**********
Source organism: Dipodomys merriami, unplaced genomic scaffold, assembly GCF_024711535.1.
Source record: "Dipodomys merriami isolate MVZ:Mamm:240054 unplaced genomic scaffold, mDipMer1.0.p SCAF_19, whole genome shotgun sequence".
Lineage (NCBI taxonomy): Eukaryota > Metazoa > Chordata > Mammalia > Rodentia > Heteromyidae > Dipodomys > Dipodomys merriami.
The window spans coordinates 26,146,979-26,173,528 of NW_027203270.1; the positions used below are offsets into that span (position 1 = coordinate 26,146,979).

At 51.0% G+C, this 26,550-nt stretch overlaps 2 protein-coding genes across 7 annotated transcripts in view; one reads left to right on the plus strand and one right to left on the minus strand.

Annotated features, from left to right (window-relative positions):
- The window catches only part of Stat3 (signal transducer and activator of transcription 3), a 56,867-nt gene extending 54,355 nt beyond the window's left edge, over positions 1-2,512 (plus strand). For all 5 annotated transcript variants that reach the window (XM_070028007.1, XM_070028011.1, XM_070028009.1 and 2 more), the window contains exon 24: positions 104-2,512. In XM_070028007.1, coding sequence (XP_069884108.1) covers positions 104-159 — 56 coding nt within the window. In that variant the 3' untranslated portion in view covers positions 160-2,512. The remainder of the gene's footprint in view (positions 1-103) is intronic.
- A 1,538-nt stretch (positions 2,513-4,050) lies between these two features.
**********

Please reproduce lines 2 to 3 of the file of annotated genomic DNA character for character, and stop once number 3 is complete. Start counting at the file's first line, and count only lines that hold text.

Source record: "Dipodomys merriami isolate MVZ:Mamm:240054 unplaced genomic scaffold, mDipMer1.0.p SCAF_19, whole genome shotgun sequence".
Lineage (NCBI taxonomy): Eukaryota > Metazoa > Chordata > Mammalia > Rodentia > Heteromyidae > Dipodomys > Dipodomys merriami.